The market is going to crash. This time it’s going to be even worse. Have you been seeing more doom and gloom housing headlines? I sure have. This week I’ve had quite a few articles emailed to me. What do you think of this one? What do stats actually show? What do I say to my buyer who feels concerned? Let’s chat about this.
This is me holding a shabby chic doom sign I made this past weekend.
UPCOMING PUBLIC SPEAKING GIGS:
- 2/25/2022 Placer Assn of Realtors market update (details)
- 3/15/2022 NARPM Luncheon (details)
- 3/22/2022 SAFE Credit Union market update (details)
- 4/28/2022 SAR Think Like an Appraiser (details)
TEENAGE BLOG: My blog turned thirteen years old on Sunday. I’m definitely going to be watching the car keys and liquor cabinet closely…
NOTE: This post focuses on breaking down what I tend to see in so many doom and gloom real estate articles (and YouTube videos). If you’re looking to read about market ups and downs, check out a piece I wrote a few months ago, “Is the housing market going to crash?”
THE ANATOMY OF DOOM & GLOOM ARTICLES
Sensational title: These posts start with a sensational title such as, “We’re going to see a massive implosion,” or “It’s going to be worse than 2008.” I get it. A great title helps people click.
Other: What did I miss?
I’m not saying all housing articles predicting demise are bad, but the doom niche tends to be formulaic with much of what I mentioned above. The truth is we should be talking about the current housing market as well as the future. Let’s keep doing that. But be careful not to get swept away by weekly articles that don’t add substance to the conversation. Know what I’m saying?
1) Know the numbers: Pay attention to actual stats and let the numbers form your perspective and narrative. Ultimately, without a good sense of seasonal trends and current stats, it’s easy to get tossed around by each new sensational headline. Moreover, a quick way to lose credibility in real estate is to habitually share articles that lack merit. I know, that sounds so judgy, but it’s the truth. If you feel like you’re not in tune with stats in your market, maybe start pulling them yourself, find a few people who are doing a good job (and devour their stuff), or even check out what a source like Redfin puts out there.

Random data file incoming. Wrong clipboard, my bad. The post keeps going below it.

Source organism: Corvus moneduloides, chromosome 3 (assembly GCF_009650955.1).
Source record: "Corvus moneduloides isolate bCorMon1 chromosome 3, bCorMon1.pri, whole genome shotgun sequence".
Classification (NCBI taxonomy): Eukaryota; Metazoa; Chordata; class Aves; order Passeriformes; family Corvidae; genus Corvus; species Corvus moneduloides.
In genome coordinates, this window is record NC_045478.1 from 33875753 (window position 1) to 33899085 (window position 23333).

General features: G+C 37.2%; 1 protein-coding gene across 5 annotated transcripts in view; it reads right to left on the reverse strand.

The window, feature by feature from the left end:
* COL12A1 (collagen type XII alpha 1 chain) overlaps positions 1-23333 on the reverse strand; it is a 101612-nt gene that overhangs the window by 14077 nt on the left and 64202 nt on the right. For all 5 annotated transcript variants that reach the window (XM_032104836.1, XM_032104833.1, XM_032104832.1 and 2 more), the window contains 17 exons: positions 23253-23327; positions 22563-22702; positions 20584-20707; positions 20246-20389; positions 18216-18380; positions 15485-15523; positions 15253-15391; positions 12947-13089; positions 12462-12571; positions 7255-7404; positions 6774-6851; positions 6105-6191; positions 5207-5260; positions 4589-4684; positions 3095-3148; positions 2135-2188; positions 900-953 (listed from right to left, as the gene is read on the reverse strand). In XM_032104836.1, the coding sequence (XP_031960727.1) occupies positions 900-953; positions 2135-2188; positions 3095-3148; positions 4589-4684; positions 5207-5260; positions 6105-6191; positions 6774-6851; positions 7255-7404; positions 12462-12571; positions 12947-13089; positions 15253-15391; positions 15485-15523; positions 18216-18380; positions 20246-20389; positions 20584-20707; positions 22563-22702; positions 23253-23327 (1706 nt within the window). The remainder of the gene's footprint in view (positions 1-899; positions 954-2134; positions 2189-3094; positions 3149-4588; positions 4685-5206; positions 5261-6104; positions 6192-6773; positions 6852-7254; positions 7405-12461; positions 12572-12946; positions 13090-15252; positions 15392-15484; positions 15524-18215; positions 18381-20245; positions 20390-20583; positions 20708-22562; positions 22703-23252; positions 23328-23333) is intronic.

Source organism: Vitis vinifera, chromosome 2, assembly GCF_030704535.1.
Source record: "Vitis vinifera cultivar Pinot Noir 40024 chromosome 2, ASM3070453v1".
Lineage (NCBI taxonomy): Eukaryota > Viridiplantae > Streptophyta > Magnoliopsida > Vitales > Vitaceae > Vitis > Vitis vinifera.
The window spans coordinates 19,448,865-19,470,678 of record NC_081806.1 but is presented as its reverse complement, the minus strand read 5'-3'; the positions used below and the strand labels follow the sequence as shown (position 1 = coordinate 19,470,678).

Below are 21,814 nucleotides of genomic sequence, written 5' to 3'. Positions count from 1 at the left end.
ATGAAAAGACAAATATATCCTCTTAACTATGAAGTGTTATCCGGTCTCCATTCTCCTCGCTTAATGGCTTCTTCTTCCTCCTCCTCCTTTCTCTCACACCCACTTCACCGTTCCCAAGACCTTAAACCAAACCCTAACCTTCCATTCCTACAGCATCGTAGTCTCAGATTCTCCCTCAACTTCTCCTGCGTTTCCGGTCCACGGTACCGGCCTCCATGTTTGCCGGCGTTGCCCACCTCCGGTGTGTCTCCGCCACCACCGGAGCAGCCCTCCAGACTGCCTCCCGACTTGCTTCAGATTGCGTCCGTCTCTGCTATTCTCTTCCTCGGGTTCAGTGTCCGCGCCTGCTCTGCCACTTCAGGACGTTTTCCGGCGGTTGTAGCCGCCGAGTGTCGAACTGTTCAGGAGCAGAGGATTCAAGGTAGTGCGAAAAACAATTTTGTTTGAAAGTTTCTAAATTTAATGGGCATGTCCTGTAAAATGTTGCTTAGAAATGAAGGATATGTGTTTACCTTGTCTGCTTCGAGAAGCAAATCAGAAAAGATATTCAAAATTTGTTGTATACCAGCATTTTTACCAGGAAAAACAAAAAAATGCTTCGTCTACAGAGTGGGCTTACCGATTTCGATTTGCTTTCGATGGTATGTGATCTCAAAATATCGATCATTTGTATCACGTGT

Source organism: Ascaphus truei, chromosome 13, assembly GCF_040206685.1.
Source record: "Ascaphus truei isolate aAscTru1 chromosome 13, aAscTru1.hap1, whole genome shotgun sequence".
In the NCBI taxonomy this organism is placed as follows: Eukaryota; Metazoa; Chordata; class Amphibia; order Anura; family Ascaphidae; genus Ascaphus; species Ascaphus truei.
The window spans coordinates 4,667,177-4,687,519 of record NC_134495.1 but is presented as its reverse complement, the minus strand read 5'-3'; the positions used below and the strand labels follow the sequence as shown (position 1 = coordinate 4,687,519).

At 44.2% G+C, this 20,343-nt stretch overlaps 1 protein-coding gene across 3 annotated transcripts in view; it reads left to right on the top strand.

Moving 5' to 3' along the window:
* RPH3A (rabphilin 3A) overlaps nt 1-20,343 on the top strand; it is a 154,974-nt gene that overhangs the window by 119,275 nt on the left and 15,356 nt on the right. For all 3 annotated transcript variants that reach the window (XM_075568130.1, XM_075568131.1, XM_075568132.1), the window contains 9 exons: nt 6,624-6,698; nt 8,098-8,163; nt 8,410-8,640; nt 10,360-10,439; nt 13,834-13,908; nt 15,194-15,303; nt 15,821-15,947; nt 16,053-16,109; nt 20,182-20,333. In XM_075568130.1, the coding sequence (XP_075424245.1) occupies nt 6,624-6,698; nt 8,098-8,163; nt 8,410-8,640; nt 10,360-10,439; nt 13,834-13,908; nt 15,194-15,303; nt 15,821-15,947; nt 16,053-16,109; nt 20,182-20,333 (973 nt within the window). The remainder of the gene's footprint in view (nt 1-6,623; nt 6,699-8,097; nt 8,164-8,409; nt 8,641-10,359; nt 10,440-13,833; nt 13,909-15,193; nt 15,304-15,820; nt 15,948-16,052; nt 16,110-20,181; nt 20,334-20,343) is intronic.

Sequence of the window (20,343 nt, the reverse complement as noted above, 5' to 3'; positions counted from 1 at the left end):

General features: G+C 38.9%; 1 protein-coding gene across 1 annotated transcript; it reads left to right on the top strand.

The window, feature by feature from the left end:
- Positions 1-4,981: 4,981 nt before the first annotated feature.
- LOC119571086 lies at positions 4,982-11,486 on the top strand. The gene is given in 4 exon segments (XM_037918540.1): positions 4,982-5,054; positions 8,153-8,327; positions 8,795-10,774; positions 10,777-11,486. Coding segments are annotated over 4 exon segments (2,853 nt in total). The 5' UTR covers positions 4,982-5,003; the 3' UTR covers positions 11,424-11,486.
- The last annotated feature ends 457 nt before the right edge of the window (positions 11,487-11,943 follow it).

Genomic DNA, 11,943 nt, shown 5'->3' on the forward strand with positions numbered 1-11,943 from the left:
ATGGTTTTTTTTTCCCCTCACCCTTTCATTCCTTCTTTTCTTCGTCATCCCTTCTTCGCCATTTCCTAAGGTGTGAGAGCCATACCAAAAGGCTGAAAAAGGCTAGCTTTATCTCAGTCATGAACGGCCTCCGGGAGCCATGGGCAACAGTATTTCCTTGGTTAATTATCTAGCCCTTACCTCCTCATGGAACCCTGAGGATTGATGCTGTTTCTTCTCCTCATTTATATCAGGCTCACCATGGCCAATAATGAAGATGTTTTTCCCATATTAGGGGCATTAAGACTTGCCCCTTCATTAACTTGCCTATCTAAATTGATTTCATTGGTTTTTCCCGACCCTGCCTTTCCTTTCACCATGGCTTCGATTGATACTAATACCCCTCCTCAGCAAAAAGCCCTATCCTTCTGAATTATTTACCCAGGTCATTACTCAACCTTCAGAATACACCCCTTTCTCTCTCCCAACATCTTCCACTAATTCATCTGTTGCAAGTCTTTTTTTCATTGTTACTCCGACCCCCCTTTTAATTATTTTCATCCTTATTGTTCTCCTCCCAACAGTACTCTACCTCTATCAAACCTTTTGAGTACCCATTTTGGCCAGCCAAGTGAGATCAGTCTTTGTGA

2) Read mostly everything: I recommend reading from a variety of sources and following lots of different people who talk about housing. Having a well-rounded perspective is important as a system of checks and balances too. On a related note, if someone has a positive-only or negative-only housing outlook, don’t waste your time. All that said, I appreciate hearing what Ivy Zelman has to say lately because she’s been more contrarian than most other housing analysts (which piques my curiosity). Some of my favorite housing voices include Calculated Risk, Altos Research, Odeta Kushi, Jonathan Miller, Len Kiefer, Daryl Fairweather, Steven Thomas (SoCal), Patrick Carlisle (Bay Area), etc…
MARKET STATS: I’ll have lots of market stats out this week on my social channels, so watch Twitter, Instagram, LinkedIn, and Facebook.
Thanks for being here.
Questions: What are you seeing out there in the market? What doom and gloom articles have you read lately? What housing sources are you listening to right now?
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